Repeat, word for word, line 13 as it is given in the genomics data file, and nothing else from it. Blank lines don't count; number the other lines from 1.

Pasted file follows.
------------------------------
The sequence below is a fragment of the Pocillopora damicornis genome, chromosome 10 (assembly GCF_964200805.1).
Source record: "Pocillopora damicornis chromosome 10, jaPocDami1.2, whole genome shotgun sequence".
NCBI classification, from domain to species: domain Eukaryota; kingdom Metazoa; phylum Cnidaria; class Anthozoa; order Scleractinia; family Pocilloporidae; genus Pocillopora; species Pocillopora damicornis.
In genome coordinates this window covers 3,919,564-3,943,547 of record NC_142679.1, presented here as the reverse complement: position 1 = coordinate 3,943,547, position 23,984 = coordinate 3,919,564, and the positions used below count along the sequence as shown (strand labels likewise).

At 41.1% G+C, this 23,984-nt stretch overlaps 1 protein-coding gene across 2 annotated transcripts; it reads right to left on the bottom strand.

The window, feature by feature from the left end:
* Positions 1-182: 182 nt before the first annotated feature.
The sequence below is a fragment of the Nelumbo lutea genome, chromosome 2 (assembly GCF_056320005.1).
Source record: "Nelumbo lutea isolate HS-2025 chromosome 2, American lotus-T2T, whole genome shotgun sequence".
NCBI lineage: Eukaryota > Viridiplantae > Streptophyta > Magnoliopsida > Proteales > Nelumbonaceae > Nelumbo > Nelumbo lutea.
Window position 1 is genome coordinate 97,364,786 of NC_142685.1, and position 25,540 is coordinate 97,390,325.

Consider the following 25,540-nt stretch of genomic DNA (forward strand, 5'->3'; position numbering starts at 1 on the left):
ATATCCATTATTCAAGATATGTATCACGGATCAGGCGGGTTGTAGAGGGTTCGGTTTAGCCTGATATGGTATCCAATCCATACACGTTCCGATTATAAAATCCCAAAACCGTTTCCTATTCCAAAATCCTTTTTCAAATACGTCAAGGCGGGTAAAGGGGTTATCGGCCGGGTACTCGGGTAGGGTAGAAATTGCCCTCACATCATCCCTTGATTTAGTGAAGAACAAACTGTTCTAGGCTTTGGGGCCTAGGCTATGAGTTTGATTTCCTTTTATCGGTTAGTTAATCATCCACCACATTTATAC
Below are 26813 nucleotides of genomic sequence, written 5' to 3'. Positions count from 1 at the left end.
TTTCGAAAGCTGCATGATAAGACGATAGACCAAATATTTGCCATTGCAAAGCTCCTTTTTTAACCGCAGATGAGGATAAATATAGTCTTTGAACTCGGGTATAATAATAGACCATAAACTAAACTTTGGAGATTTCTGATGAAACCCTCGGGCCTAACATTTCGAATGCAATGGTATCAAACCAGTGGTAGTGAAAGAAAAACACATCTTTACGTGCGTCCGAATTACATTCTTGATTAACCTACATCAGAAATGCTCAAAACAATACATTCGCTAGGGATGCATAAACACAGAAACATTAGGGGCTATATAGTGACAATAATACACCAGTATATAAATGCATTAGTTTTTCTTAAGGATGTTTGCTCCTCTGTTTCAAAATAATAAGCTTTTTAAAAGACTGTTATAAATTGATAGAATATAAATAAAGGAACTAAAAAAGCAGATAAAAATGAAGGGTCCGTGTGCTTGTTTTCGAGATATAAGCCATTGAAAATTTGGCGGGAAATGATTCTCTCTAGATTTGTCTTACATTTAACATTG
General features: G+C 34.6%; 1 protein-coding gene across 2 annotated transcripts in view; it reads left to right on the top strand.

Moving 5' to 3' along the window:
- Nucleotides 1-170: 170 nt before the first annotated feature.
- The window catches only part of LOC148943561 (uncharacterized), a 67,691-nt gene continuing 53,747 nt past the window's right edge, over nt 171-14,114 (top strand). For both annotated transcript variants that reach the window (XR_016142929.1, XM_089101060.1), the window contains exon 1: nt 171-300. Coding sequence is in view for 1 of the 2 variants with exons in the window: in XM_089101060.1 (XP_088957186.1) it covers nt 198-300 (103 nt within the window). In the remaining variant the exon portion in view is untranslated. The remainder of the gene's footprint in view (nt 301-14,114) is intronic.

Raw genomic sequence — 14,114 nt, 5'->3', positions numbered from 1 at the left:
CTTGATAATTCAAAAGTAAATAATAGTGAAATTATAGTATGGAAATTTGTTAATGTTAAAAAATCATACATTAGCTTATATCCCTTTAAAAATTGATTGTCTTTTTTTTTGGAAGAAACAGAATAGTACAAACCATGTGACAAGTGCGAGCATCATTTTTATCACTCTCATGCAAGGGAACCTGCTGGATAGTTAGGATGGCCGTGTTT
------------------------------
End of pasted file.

ATATCCATTATTCAAGATATGTATCACGGATCAGGCGGGTTGTAGAGGGTTCGGTTTAGCCTGATATGGTATCCAATCCATACACGTTCCGATTATAAAATCCCAAAACCGTTTCCTATTCCAAAATCCTTTTTCAAATACGTCAAGGCGGGTAAAGGGGTTATCGGCCGGGTACTCGGGTAGGGTAGAAATTGCCCTCACATCATCCCTTGATTTAGTGAAGAACAAACTGTTCTAGGCTTTGGGGCCTAGGCTATGAGTTTGATTTCCTTTTATCGGTTAGTTAATCATCCACCACATTTATAC